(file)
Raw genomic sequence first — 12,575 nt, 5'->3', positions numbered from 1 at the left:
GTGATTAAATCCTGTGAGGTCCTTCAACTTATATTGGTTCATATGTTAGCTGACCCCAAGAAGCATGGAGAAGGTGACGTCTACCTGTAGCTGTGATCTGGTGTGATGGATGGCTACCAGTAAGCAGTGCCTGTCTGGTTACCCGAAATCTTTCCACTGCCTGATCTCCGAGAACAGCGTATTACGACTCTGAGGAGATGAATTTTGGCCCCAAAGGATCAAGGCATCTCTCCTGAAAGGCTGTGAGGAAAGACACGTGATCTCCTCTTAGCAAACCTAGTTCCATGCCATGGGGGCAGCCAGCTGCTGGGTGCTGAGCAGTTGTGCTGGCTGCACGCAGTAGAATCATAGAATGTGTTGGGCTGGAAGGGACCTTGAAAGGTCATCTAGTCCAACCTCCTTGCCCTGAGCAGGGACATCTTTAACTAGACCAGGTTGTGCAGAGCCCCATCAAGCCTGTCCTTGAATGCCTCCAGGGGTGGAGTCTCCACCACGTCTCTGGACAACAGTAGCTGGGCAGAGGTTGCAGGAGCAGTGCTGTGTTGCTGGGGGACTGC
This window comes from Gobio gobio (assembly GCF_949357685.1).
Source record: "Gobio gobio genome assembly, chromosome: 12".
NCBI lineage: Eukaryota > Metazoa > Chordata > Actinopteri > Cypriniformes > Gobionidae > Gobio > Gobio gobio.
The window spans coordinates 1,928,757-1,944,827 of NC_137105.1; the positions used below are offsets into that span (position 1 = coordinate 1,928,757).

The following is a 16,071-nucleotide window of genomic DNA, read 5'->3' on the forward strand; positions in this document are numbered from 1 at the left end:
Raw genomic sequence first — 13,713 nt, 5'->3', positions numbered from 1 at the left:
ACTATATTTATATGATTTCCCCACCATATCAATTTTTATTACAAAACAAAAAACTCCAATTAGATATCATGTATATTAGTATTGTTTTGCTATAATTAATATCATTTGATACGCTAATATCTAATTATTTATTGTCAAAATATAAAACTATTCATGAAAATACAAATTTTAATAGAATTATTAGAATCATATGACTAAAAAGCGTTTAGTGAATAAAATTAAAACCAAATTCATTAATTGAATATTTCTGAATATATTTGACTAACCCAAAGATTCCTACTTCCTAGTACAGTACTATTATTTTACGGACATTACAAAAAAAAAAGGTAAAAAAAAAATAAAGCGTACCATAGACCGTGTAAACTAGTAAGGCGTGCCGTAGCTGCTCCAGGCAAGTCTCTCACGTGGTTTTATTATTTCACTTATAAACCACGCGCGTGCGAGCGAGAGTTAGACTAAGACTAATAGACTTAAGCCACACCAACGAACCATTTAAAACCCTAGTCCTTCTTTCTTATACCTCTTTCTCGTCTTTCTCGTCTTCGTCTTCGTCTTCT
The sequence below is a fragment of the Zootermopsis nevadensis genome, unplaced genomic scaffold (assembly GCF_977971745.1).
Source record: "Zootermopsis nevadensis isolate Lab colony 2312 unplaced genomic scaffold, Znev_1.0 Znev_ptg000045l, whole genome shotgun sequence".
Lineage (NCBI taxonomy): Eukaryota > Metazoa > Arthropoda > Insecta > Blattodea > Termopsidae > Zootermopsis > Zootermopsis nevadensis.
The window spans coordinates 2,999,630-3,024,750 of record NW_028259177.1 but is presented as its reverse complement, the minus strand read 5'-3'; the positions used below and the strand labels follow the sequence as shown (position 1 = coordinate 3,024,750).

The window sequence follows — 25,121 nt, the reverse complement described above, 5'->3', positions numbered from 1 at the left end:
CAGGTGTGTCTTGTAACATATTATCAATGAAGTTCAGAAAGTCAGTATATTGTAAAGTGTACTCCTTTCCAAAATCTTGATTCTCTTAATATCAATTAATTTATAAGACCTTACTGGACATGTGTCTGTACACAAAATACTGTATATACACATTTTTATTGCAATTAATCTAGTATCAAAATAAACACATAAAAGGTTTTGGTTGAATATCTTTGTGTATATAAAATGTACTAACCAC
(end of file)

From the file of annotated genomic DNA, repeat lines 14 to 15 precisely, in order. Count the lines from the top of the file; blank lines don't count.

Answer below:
The window sequence follows — 25,121 nt, the reverse complement described above, 5'->3', positions numbered from 1 at the left end:
CAGGTGTGTCTTGTAACATATTATCAATGAAGTTCAGAAAGTCAGTATATTGTAAAGTGTACTCCTTTCCAAAATCTTGATTCTCTTAATATCAATTAATTTATAAGACCTTACTGGACATGTGTCTGTACACAAAATACTGTATATACACATTTTTATTGCAATTAATCTAGTATCAAAATAAACACATAAAAGGTTTTGGTTGAATATCTTTGTGTATATAAAATGTACTAACCAC